This report discusses the President's FY1988 budget, focusing on the $3 billion set aside for Federal programs to control or prevent the use of narcotics and other dangerous drugs. The report includes various key documents illustrating the positions taken by Congressional critics of the request as well as the Administration's defenses. Finally, for a longer term perspective, there are graphs and a table showing drug budget trends since FY 1981.
Federal Drug Control: President's Budget Request for Fiscal Year 1988
This report discusses the President's FY1988 budget, focusing on the $3 billion set aside for Federal programs to control or prevent the use of narcotics and other dangerous drugs. The report includes various key documents illustrating the positions taken by Congressional critics of the request as well as the Administration's defenses. Finally, for a longer term perspective, there are graphs and a table showing drug budget trends since FY 1981.
Arms Shipments to Iran
This report provides background and examines key questions in regards to the shipments of arms to Iran and the subsequent diversion of funds to Nicaraguan guerrillas by the Reagan Administration.
Federal Reserve Membership and Monetary Control
This report discusses the current state of monetary policy. Questions about the continued capability of the Federal Reserve System (FRS) to exercise effective monetary control were raised in connection with several developments over recent years that diminished, in relative terms, the deposit component of the stock of money over which the FRS maintained reserve requirement controls. The Monetary Control Act, Title 1 of P.L. 96-221 was designed to ensure that the FRS as ability to conduct monetary policy is not diminished. This Act, signed into law on Mar. 31, 1980, is one of the few major amendments to the original Federal Reserve Act of 1913.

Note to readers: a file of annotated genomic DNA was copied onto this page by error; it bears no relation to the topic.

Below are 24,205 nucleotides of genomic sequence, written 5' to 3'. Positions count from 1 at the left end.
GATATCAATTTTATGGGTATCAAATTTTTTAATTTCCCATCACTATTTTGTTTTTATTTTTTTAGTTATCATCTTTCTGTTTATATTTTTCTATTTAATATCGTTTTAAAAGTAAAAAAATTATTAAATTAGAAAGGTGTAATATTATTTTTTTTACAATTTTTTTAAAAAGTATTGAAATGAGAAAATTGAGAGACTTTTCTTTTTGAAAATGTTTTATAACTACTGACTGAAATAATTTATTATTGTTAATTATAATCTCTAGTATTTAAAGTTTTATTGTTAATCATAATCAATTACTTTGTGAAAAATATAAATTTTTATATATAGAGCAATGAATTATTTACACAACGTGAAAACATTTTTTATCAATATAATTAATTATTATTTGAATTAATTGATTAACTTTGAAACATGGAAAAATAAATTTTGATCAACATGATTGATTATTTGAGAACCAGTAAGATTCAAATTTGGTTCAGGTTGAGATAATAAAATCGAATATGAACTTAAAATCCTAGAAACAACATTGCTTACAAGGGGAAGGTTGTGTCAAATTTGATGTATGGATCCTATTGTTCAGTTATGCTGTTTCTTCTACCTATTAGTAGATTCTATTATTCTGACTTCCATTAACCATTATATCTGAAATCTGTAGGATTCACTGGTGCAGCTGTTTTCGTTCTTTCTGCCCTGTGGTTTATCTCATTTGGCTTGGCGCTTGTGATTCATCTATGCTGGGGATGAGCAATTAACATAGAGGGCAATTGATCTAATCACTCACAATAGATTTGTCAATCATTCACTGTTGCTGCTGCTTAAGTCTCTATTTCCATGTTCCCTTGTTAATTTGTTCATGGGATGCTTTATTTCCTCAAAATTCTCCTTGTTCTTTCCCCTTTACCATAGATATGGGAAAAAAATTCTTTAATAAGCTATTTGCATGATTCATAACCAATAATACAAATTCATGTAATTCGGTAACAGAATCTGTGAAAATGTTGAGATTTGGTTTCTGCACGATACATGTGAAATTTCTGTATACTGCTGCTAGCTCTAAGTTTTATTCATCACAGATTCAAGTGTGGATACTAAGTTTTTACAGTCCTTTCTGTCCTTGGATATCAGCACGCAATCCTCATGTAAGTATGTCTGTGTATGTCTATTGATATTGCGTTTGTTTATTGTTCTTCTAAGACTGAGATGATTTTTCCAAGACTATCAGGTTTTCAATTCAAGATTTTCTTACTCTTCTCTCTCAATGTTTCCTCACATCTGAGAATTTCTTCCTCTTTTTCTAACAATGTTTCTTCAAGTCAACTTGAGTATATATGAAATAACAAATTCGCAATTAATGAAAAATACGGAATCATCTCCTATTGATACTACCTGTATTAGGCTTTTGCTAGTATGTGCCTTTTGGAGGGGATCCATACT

Family Planning: Title X of the Public Health Service Act
This report discusses Title X of the Public Health Service Act provides support for family planning clinics, research related to family planning and population, training of family planning personnel, and development and dissemination of family planning information.
The Iran-Iraq War: Implications for U.S. Policy
This report discusses the Iran-Iraq conflict at its present state, which has become a war of attrition with neither side capable of achieving a decisive military victory over the other in the short term. U.S. policy concerns currently are threefold: first, that Iraq, despite moves to sustain its economic and military capacities, ultimately might suffer a destabilizing defeat to the detriment of U.S. interests in the Persian Gulf region; second, that future instability in Iran could open opportunities for Soviet exploitation; and third, that the conflict might expand beyond its present confines to threaten friendly regional states and the availability of their vast petroleum resources.
Federal Laws Relating to the Control of Narcotics and Other Dangerous Drugs, Enacted 1961-1985: Brief Summaries
This report contains summaries of enactments, treaties, and reorganization plans, passed from 1961 through 1985, that have some clearly indicated relationship-- either by specific reference or by virtue of legislative history--to the Federal effort to prevent drug misuse through control of the supply of narcotics and other dangerous drugs.